The group is considering a partial expansion path that would cover Utah adults at or below the poverty line, and others in substance abuse and other treatment programs.
Under another option, Utah could vie for control over divvying up the Medicaid money or Washington could put that sum toward tax credits that Utah businesses and individuals could apply to receive. The state could also opt out altogether, leaving coverage costs up to private and charity efforts.
Other states, including Arkansas and Indiana, have sprung for a blend of those choices, and neighboring Arizona has opted for the full expansion.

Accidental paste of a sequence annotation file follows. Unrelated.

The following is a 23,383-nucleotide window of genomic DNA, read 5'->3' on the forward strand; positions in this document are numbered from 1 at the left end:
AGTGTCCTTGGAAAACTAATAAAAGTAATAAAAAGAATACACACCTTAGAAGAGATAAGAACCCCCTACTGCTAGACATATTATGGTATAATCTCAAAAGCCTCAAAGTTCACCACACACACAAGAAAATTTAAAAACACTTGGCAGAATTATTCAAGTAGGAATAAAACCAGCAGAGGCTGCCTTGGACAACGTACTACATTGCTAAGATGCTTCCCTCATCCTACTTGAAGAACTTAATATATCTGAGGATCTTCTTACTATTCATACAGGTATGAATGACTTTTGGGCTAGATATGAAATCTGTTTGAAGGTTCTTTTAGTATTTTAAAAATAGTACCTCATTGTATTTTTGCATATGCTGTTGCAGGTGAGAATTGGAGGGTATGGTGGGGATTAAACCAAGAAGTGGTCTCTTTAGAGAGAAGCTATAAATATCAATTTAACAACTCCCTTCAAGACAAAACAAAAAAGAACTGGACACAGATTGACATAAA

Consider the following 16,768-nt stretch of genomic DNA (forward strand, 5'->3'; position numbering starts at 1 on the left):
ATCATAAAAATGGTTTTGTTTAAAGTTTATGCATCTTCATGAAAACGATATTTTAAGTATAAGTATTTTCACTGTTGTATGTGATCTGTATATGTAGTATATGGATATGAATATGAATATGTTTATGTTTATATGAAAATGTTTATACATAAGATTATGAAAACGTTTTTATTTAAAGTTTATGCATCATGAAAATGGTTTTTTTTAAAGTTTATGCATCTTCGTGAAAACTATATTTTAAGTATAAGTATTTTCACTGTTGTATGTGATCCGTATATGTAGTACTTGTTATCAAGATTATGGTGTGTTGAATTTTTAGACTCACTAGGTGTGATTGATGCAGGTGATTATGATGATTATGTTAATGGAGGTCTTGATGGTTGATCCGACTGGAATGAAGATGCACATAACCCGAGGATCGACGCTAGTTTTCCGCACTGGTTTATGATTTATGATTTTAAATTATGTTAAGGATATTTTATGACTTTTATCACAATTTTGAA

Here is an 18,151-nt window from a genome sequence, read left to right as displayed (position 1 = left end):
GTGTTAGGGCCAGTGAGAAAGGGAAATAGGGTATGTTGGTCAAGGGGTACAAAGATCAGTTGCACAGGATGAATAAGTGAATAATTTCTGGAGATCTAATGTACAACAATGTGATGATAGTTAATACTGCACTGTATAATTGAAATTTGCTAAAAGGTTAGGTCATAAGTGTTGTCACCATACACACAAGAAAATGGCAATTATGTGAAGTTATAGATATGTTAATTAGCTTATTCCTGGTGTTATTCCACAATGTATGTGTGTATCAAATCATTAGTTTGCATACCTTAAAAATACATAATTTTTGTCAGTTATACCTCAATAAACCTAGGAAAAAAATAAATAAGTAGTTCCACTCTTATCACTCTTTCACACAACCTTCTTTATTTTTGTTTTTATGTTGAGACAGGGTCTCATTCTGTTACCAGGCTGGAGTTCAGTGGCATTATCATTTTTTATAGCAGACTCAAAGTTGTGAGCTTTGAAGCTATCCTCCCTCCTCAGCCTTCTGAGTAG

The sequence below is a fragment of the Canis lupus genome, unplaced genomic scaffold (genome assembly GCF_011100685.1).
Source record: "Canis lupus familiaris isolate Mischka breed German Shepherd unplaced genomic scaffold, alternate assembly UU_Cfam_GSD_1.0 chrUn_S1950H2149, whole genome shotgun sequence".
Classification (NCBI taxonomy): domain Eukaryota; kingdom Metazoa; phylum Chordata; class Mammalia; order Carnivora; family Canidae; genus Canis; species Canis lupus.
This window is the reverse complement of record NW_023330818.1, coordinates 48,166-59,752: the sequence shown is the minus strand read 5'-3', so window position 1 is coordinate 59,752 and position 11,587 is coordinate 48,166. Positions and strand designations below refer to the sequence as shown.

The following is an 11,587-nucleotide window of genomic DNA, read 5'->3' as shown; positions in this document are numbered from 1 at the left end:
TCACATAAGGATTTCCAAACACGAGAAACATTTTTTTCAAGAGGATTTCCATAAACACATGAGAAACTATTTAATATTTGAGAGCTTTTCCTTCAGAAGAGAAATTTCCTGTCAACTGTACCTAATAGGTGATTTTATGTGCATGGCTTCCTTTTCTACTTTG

Judi Hilman, the executive director of the Utah Health Policy Project, urged the group to consider ways to alleviate pressure from providers, whom she said are overloaded with patients. One of those ways is to bring more nurse practitioners and doctor's assistants to Utah, she said, because they can treat patients but are less costly than doctors. Another method, she said, is to bolster charity care.
David Patton, executive director at the Utah Department of Health, said "I think the flexibility is there" for the state to design its own plan, "and my philosophy at this point is, let's come up with a Utah solution, and we'll present that to the fed government."
The group's next meeting will be in May. The governor has until New Year's Eve to voice his decision.
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